Long Beach and the Rodney King Verdict

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Long Beach and the Rodney King Verdict

Much has been written recently about the aftermath of the Rodney King verdict of April 29, 1992, when a jury acquitted four officers of the LAPD charged with excessive force in the arrest and beating of African American Rodney King. On March 3,1991, after King was arrested following a high-speed chase for driving while intoxicated, an uninvolved individual, George Holliday, filmed the incident and sent it to TV station KTLA. When broadcast, it caused a public furor, nationwide.  In Southern California, riots sprang up throughout Los Angeles County.   What went on in Long Beach following the verdict, is something I will never forget.

Rodney King – Wikipedia

It took more than 24 hours for the outrage caused by the King verdict to hit Long Beach, then on Thursday, April 30th fires erupted and looting began in North Long Beach and spread down Atlantic and Pacific avenues and Long Beach Boulevard.  At the Main library in downtown, we saw smoke to the north of us. We then heard sirens and saw helicopters circling overhead. Anxious to find out what was happening, we gathered around our security guard to hear the police broadcasts his walkie talkie was picking up. It was frightening – fires seemingly springing up everywhere, and massive looting.

Library administrators told us to keep calm, and continue our regular routine, but there were few patrons in the library to help, except those too scared to return to their homes in the beleaguered parts of the city. We were worried rioters were headed to nearby City Hall and wondered what that would mean for us. We anxiously awaited word that we could close the library and head for our homes while the way out of the downtown section of the city was still open.  We were continually reassured by city officials that everything was under control, but the police chatter on our security guard’s communication device said otherwise. From Charlie Scott, our security guard, we heard the mob was fast approaching, burning and looting. As the situation got tenser, patrons and staff – of all races and ethnicities – hugged each other in solidarity wondering how this could this happen.  Finally, when City Manager James Hankla declared a state of emergency, we were told we could go home early and advised the only “safe” way out of the city was down Ocean or Broadway.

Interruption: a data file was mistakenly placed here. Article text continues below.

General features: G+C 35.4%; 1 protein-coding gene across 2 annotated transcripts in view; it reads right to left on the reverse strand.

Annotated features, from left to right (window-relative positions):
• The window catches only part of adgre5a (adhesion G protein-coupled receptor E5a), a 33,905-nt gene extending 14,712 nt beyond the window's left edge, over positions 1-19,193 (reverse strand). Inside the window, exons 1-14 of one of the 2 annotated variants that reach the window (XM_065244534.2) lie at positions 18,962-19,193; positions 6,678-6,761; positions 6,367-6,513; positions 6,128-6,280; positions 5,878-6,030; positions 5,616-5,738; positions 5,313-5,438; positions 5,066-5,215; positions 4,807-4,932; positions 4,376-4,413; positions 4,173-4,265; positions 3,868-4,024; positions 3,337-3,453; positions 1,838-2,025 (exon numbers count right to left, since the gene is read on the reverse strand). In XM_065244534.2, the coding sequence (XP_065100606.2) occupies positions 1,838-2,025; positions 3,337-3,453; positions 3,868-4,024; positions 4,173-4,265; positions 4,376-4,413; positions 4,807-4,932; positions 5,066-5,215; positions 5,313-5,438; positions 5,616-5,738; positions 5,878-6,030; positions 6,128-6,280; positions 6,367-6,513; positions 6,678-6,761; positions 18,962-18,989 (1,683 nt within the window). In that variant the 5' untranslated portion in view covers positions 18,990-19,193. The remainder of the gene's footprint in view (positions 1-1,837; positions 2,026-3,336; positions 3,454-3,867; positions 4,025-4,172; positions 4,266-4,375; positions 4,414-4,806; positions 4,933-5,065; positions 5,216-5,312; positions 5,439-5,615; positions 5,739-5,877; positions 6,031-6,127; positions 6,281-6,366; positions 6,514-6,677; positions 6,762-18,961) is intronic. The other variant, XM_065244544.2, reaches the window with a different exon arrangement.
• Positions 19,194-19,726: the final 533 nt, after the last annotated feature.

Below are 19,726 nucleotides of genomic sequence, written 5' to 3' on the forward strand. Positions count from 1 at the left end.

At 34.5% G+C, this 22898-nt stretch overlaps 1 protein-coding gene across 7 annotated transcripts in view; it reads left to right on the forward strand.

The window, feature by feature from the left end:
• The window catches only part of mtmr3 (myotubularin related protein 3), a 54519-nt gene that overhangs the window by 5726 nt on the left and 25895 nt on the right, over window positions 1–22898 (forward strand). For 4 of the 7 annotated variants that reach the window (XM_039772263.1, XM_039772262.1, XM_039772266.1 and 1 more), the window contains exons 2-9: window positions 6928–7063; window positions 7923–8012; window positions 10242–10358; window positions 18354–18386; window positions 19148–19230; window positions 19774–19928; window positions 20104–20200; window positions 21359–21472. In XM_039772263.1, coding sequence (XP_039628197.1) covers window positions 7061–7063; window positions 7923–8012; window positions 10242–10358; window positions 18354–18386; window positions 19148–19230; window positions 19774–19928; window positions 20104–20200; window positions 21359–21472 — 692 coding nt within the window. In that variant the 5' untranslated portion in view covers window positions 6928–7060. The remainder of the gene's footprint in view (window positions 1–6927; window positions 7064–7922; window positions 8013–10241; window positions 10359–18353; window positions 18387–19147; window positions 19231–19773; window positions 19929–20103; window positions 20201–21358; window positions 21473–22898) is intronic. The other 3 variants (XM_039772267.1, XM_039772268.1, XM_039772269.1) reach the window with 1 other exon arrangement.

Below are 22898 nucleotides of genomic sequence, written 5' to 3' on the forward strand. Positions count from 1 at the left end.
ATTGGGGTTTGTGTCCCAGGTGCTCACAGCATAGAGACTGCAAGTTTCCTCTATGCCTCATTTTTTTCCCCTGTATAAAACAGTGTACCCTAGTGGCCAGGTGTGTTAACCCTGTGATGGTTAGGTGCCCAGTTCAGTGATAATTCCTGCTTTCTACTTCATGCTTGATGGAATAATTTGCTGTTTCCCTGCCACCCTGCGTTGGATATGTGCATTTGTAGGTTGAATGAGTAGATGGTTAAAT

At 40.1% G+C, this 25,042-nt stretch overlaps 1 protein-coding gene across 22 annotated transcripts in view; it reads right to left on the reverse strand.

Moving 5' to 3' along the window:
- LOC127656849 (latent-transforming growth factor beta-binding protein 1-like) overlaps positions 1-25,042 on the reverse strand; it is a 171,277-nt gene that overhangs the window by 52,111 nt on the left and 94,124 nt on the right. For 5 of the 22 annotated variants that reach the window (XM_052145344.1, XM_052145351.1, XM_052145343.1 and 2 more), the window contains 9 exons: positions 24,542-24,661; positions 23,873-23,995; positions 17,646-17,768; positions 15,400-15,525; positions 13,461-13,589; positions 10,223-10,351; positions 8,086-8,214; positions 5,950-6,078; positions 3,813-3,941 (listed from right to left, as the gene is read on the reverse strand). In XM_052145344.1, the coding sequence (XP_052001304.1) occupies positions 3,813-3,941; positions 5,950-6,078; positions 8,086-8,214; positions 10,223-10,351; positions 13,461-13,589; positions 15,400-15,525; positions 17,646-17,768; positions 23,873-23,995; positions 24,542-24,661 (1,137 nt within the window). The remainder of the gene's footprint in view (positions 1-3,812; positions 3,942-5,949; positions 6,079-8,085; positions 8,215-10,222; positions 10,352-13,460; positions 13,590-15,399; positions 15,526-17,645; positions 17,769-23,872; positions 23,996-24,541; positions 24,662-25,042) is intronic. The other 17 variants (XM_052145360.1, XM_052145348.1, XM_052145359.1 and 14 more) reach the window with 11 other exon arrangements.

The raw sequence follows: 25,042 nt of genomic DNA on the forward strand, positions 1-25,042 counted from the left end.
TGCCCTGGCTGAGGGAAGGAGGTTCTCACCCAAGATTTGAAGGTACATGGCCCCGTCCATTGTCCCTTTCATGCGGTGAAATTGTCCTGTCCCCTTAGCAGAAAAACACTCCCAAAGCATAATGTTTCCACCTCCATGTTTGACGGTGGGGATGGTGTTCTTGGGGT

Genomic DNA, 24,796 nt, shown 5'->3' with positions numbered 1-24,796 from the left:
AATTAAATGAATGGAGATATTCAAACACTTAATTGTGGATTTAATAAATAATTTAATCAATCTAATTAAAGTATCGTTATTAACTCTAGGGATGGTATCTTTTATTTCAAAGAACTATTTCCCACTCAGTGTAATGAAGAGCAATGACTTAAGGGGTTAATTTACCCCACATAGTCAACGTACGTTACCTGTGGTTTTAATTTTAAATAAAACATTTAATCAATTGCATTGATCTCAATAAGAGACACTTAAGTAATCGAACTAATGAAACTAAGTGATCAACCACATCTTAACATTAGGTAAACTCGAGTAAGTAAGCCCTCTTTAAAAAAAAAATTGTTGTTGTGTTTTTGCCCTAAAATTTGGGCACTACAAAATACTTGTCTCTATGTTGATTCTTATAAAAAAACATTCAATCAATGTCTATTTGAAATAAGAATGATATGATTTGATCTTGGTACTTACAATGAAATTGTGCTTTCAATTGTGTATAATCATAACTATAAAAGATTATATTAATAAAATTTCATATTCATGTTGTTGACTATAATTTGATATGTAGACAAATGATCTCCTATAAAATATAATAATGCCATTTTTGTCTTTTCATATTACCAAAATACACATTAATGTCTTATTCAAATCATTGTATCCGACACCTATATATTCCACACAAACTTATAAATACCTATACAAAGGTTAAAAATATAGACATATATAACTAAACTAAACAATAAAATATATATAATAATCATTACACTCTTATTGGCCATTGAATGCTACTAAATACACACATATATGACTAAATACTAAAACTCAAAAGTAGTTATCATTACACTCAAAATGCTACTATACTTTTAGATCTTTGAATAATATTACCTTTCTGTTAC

Library employees were a little slower getting out of downtown than City Hall workers. In the days before cell phones, we made sure patrons and staff who lived in the areas affected by the discord used library phones to call friends or family to ensure they had a place of safety to retreat to. If they didn’t, many staff members offered their homes.

As I headed east to my home in Orange County, I saw panic spreading. Near Bixby Park there was a man on the roof of his business, rifle in hand. Other merchants were busy hammering pieces of plywood over windows.  Later that Thursday evening a city-wide curfew was imposed from 7 p.m. to 6 a.m. but it did not keep rioters off the streets. By late Friday, May 1st, 218 fires were logged; 276 people injured, 96 seriously; and 340 people arrested. The Department of Motor Vehicles office on Pacific had burned to the ground. Snipers took pot shots at police near the Carmelitos Housing Project and at Long Beach transit buses. Police blocked Second Street and other affluent shopping spots while a crowd of 250 at King Park looted and burned area stores.  Violence spread as a crowd of 15 to 20 black youths shot and robbed two white motorcyclists trying to come to the aid of a black friend, killing one of the motorcyclists, Matthew Haines.

On Friday, May 1st, schools, courts, businesses, and libraries were closed. Marines and National Guard troops were called in. All scheduled events in the city cancelled. In neighboring Orange County, the Brea mall, Fashion Island in Newport Beach and Westminster mall were closed.

Slowly things settled down, and the curfew was lifted on May 6th, and schools reopened. Most of the disruption was in the southwestern part of the city and along Anaheim Street and Pacific Avenue. When the riots ceased one person was dead, 361 injured, 159 buildings damaged or destroyed, more than 1,175 people arrested, and many small businesses were in ruins.  The cases of looting flooded the courts. Long Beach was awarded $1.37 million in federal HUD relief, though $4.2 million had been asked for. Red tape slowed funding to rebuild the areas damaged during the riots, and for years afterwards I still saw vacant lots along Atlantic Avenue, Long Beach Boulevard, and Pacific Avenue, where businesses once thrived.